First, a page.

I am struck by the high mortality rate involved in the transport process. The example you give of a more "enlightened" than average Captain who kept more of his slaves alive to be sold than other skippers, seems to make good business sense. It is strange that others preferred to treat the slaves worse, when it was really in the slavers own interest to do better.

It is an extreme example of amoral, short termist capitalism. The supply of new slaves seems to have been regarded as endless, so it was considered simpler to acquire new people than to treat the existing ones better.

Education about slavery in this period should combine examples of the stories of slavers and individual slaves with more systematic explanations of the economic and social consequences in each of the three legs of the triangle.

The inhumanity of the system should emerge clearly from the material, without the need for too much heavy handed moralising. I presume it is more effective to have schoolchildren come to their own conclusions, on the basis of the evidence,  rather than just be told what they should think.

I suppose a full examination of the topic would need to expand it to examine slavery in other eras and cultures. The status of a slave in the Roman Empire was rather different than the sort of slavery examined in these three diaries (scope for a compare and contrast question to see if the pupil had been paying attention to this course of study).

You have done a superb job of assembling information from different sources beating on different aspects of the subject. By starting with one port you have been able to give a useful summary of a complex topic, in three comparatively brief essays.

by Gary J on Fri Jun 16th, 2006 at 07:54:09 AM EST
Thank you for your thoughtful comments.

As I discovered there is a lot of interesting studies being done on the slave trade. Including several on mortality rates of both slaves and crew. Some health care advances are linked in part to attempts to decrease mortality rates, as you mention more for economic then humanitarian reasons.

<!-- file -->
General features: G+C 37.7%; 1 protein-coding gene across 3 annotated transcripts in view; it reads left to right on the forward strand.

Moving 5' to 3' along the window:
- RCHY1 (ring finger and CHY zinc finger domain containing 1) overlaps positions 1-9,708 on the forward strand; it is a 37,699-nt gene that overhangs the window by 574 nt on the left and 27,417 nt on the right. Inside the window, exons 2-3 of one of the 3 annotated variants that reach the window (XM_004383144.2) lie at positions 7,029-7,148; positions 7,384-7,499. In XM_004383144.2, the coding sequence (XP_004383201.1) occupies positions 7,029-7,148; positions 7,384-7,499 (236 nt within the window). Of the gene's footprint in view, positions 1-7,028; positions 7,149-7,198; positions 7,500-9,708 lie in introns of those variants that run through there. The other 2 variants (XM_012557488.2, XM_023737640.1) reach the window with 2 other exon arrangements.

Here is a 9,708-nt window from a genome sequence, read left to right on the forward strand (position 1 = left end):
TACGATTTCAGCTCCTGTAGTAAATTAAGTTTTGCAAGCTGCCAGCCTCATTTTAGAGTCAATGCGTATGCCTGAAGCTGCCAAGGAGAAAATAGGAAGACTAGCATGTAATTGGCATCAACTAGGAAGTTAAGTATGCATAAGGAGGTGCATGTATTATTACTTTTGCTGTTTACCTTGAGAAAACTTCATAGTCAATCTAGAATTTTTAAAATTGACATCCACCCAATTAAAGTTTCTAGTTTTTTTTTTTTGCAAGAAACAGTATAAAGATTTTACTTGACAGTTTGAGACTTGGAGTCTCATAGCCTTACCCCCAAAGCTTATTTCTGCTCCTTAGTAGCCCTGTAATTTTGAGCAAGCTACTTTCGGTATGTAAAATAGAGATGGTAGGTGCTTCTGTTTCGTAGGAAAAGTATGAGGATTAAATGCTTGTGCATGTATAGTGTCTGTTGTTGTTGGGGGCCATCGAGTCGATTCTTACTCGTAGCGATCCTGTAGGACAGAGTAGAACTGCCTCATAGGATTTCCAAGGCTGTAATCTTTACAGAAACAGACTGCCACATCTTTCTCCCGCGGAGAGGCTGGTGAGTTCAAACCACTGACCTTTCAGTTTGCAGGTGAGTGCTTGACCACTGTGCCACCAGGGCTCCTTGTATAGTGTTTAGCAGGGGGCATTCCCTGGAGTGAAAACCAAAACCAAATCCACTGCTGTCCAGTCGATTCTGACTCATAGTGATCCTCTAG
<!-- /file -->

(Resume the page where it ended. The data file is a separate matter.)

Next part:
One article I found interesting is:
New Evidence on the Causes of Slave and Crew Mortality in the Atlantic Slave Trade by Richard Steckel and Richard Jensen published in the Journal of Economic History of March 1986 but much more has been written since then.

by Alexandra in WMass (alexandra_wmass[a|t]yahoo[d|o|t]fr) on Fri Jun 16th, 2006 at 04:18:43 PM EST
[ Parent ]
a lot.

I would love to see slavery discussed more in our classes.

After all, slavery is a very western concept...we created it... I think we should be the one fighting it..since we can still see the same symbolic universe applied to some western jobs...And actually, slavery in prostitution and manufacturing is still very widespread.

A pleasure

I therefore claim to show, not how men think in myths, but how myths operate in men's minds without their being aware of the fact. Levi-Strauss, Claude

by kcurie on Sat Jun 17th, 2006 at 07:39:05 AM EST
slavery is a very western concept...we created it...

It is not Western-only. Don't forget the Eastern route to Arabian countries, for example.

*Lunatic*, n.
One whose delusions are out of fashion.

by DoDo on Sat Jun 17th, 2006 at 07:46:47 AM EST
[ Parent ]
Indeed, not western-only...but the connotations of this series are indeed completely western.

Actually, there are also other cases in the Amazonia..a s far as I think I remember (I am not sure, in a word). Or int he ancient world with different connotations.

But, very relevant point, a general notion of slavery can be found in other places and time frames.

A pleasure

I therefore claim to show, not how men think in myths, but how myths operate in men's minds without their being aware of the fact. Levi-Strauss, Claude

by kcurie on Sat Jun 17th, 2006 at 08:27:00 AM EST
[ Parent ]